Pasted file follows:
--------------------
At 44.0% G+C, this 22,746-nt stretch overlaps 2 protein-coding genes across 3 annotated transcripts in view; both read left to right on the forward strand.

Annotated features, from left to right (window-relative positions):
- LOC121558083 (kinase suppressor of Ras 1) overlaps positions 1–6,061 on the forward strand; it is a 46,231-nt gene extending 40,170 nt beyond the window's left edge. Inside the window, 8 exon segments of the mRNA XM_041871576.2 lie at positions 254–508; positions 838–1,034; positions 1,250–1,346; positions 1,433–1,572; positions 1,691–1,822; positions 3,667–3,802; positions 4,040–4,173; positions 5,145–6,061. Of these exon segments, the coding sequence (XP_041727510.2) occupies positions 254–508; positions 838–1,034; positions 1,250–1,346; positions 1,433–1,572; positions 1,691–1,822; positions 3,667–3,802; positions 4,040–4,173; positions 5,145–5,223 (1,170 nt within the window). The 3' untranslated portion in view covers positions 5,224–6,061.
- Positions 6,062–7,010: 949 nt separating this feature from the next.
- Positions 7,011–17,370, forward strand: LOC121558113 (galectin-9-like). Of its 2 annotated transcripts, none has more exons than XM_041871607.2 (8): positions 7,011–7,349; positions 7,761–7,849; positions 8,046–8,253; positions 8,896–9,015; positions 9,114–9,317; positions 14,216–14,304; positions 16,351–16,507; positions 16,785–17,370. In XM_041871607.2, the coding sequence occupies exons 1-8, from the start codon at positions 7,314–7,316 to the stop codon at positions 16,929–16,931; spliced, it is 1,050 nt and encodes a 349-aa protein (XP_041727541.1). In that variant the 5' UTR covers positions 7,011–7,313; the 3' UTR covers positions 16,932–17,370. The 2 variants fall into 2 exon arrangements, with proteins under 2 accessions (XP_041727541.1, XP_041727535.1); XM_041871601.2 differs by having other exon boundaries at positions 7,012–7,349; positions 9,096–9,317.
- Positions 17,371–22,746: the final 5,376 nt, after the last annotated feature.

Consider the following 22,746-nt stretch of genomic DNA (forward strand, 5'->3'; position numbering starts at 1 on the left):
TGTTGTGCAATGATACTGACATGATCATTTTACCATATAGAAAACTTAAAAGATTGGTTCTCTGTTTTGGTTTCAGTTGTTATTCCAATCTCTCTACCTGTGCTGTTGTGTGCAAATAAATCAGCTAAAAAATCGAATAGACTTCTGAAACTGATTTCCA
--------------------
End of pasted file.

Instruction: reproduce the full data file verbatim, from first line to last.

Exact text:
At 44.0% G+C, this 22,746-nt stretch overlaps 2 protein-coding genes across 3 annotated transcripts in view; both read left to right on the forward strand.

Annotated features, from left to right (window-relative positions):
- LOC121558083 (kinase suppressor of Ras 1) overlaps positions 1–6,061 on the forward strand; it is a 46,231-nt gene extending 40,170 nt beyond the window's left edge. Inside the window, 8 exon segments of the mRNA XM_041871576.2 lie at positions 254–508; positions 838–1,034; positions 1,250–1,346; positions 1,433–1,572; positions 1,691–1,822; positions 3,667–3,802; positions 4,040–4,173; positions 5,145–6,061. Of these exon segments, the coding sequence (XP_041727510.2) occupies positions 254–508; positions 838–1,034; positions 1,250–1,346; positions 1,433–1,572; positions 1,691–1,822; positions 3,667–3,802; positions 4,040–4,173; positions 5,145–5,223 (1,170 nt within the window). The 3' untranslated portion in view covers positions 5,224–6,061.
- Positions 6,062–7,010: 949 nt separating this feature from the next.
- Positions 7,011–17,370, forward strand: LOC121558113 (galectin-9-like). Of its 2 annotated transcripts, none has more exons than XM_041871607.2 (8): positions 7,011–7,349; positions 7,761–7,849; positions 8,046–8,253; positions 8,896–9,015; positions 9,114–9,317; positions 14,216–14,304; positions 16,351–16,507; positions 16,785–17,370. In XM_041871607.2, the coding sequence occupies exons 1-8, from the start codon at positions 7,314–7,316 to the stop codon at positions 16,929–16,931; spliced, it is 1,050 nt and encodes a 349-aa protein (XP_041727541.1). In that variant the 5' UTR covers positions 7,011–7,313; the 3' UTR covers positions 16,932–17,370. The 2 variants fall into 2 exon arrangements, with proteins under 2 accessions (XP_041727541.1, XP_041727535.1); XM_041871601.2 differs by having other exon boundaries at positions 7,012–7,349; positions 9,096–9,317.
- Positions 17,371–22,746: the final 5,376 nt, after the last annotated feature.

Consider the following 22,746-nt stretch of genomic DNA (forward strand, 5'->3'; position numbering starts at 1 on the left):
TGTTGTGCAATGATACTGACATGATCATTTTACCATATAGAAAACTTAAAAGATTGGTTCTCTGTTTTGGTTTCAGTTGTTATTCCAATCTCTCTACCTGTGCTGTTGTGTGCAAATAAATCAGCTAAAAAATCGAATAGACTTCTGAAACTGATTTCCA